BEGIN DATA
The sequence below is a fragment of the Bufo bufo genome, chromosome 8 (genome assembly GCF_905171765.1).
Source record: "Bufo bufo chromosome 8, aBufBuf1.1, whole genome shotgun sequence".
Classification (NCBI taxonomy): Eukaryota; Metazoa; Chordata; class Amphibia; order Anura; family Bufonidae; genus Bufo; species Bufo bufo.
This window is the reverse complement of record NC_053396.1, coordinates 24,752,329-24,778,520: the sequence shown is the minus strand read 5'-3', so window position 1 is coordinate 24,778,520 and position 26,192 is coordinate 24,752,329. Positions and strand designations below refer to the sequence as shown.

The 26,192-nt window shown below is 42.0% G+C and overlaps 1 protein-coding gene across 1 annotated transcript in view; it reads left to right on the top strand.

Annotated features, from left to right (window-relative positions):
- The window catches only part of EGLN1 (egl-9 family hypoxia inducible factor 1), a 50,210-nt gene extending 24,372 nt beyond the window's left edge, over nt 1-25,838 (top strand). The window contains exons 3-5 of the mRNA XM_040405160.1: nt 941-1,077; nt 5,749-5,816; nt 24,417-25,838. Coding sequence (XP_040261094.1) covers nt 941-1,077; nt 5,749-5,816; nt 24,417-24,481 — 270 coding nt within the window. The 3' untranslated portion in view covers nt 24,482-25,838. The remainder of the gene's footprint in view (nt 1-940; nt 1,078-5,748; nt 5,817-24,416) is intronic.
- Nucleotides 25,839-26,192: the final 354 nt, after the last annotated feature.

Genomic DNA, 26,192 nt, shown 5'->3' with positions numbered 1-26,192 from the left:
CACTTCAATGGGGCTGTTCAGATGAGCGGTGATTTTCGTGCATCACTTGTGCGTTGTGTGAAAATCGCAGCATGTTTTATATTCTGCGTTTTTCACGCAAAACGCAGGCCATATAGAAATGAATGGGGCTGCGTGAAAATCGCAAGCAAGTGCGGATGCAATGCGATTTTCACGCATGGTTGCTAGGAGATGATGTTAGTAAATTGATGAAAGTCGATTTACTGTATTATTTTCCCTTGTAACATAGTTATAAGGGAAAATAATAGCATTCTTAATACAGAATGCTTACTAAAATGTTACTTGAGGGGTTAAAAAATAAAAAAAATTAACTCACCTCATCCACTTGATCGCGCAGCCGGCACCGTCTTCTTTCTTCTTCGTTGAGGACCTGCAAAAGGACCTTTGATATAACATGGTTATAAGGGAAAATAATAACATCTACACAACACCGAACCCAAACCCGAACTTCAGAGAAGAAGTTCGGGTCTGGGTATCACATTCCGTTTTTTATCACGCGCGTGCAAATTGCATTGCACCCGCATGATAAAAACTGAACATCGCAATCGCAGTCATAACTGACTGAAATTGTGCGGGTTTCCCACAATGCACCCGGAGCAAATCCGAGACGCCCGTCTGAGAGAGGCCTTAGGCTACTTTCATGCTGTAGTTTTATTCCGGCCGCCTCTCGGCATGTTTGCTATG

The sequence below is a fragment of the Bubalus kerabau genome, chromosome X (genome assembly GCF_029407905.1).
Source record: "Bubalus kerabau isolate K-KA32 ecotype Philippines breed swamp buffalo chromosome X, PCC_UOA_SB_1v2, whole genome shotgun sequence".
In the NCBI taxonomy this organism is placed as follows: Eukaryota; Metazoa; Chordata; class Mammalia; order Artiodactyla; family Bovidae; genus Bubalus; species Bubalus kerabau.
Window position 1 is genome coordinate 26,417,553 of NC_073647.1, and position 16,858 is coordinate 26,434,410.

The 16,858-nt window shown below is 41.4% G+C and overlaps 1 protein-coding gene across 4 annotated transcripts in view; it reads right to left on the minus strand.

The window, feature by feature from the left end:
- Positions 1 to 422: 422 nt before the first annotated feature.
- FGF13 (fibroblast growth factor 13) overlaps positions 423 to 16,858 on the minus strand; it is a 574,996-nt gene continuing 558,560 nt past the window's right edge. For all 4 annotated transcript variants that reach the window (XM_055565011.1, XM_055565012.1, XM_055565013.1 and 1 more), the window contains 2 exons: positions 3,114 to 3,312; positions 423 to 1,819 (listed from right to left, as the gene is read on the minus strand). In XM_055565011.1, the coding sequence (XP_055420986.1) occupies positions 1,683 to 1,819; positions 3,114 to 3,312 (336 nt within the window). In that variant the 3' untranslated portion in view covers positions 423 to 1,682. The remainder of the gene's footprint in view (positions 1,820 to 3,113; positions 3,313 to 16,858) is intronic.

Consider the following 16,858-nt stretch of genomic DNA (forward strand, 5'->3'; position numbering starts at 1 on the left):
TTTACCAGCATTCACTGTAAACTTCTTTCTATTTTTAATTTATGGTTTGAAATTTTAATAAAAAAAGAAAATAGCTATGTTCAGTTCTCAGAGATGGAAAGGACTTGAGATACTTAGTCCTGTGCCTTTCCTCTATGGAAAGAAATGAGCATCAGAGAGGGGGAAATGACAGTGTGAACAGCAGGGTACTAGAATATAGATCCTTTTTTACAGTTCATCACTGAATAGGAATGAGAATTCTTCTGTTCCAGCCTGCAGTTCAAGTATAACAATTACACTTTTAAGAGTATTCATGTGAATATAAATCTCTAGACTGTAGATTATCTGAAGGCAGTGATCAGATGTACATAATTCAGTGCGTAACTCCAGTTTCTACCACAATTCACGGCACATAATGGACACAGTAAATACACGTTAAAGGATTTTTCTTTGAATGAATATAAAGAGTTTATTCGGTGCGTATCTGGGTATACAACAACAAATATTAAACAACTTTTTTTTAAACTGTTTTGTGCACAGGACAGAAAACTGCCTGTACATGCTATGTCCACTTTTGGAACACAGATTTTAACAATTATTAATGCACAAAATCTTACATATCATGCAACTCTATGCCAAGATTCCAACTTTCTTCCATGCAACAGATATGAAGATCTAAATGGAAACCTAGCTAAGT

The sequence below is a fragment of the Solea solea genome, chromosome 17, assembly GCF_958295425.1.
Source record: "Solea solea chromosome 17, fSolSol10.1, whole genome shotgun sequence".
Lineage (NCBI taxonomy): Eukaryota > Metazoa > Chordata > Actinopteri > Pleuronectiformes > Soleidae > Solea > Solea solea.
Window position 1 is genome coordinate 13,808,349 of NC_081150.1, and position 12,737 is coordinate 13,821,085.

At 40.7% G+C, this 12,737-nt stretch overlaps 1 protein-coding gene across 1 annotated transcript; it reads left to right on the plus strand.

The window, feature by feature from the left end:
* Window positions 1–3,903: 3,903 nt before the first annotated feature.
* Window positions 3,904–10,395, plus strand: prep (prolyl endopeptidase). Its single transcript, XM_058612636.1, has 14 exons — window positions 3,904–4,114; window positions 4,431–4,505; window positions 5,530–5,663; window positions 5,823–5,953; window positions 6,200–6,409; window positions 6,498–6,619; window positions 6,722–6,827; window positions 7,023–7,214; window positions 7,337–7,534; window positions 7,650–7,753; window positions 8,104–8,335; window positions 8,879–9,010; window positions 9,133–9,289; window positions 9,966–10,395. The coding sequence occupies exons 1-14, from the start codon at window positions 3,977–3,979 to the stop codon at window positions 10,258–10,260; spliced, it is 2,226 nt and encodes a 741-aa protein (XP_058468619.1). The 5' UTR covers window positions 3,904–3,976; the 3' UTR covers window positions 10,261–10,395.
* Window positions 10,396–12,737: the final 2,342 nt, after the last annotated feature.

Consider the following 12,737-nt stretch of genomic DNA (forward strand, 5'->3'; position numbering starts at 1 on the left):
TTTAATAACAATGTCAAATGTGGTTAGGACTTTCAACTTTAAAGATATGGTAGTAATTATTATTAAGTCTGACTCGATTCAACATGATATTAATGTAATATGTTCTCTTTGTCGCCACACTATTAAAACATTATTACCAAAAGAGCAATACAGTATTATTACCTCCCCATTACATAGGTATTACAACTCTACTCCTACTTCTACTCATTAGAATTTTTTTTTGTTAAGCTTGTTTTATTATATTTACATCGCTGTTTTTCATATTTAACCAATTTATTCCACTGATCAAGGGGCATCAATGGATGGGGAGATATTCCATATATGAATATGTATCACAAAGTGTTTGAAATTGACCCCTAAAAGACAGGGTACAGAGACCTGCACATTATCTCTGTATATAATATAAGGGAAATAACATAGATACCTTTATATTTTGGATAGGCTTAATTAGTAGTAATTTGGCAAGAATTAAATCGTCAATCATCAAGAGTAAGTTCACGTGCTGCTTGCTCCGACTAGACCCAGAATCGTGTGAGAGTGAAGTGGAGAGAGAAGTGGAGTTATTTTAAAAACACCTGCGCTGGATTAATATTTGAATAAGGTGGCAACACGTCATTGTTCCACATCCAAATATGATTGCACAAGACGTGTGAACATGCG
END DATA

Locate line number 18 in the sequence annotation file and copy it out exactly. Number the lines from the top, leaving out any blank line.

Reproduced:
- FGF13 (fibroblast growth factor 13) overlaps positions 423 to 16,858 on the minus strand; it is a 574,996-nt gene continuing 558,560 nt past the window's right edge. For all 4 annotated transcript variants that reach the window (XM_055565011.1, XM_055565012.1, XM_055565013.1 and 1 more), the window contains 2 exons: positions 3,114 to 3,312; positions 423 to 1,819 (listed from right to left, as the gene is read on the minus strand). In XM_055565011.1, the coding sequence (XP_055420986.1) occupies positions 1,683 to 1,819; positions 3,114 to 3,312 (336 nt within the window). In that variant the 3' untranslated portion in view covers positions 423 to 1,682. The remainder of the gene's footprint in view (positions 1,820 to 3,113; positions 3,313 to 16,858) is intronic.